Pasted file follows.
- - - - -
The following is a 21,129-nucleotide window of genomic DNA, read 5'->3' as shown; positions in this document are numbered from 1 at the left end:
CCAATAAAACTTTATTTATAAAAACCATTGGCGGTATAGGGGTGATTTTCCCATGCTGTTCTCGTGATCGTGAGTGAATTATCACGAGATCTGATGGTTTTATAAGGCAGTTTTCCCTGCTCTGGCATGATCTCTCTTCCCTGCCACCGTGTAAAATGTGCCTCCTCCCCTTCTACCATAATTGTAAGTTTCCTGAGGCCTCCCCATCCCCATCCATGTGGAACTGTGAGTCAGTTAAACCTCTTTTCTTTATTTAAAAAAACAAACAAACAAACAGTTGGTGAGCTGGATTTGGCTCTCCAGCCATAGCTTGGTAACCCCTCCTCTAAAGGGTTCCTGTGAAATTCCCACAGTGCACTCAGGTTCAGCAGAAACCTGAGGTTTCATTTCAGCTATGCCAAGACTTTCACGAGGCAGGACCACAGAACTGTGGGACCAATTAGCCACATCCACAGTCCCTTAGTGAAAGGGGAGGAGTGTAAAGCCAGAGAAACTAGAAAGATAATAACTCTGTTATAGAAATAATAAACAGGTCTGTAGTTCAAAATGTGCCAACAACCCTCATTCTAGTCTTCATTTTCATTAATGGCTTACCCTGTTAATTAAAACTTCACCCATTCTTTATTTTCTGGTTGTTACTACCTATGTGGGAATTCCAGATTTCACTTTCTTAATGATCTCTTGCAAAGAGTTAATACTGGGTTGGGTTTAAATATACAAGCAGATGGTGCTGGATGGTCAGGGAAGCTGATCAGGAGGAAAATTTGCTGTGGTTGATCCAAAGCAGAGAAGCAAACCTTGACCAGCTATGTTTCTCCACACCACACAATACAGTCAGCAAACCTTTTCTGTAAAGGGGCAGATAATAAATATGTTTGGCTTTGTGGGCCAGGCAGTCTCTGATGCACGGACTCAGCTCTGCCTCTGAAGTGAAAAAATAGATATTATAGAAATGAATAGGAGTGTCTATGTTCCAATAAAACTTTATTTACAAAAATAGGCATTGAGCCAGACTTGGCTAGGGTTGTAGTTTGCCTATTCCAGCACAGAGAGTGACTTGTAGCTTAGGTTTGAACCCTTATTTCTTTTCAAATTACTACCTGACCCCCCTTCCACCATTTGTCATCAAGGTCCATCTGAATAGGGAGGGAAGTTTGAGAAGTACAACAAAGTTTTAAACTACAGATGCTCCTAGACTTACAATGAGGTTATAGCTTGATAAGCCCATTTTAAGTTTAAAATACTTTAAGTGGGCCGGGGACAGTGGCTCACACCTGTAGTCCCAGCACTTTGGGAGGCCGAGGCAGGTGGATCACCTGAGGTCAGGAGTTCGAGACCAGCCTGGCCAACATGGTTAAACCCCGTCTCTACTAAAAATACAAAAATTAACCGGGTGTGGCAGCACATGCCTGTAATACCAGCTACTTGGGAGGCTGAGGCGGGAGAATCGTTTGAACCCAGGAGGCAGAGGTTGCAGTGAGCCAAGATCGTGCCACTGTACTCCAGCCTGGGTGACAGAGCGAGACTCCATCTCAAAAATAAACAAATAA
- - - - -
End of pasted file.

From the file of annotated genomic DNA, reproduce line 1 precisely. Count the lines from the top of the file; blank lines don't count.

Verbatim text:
The following is a 21,129-nucleotide window of genomic DNA, read 5'->3' as shown; positions in this document are numbered from 1 at the left end: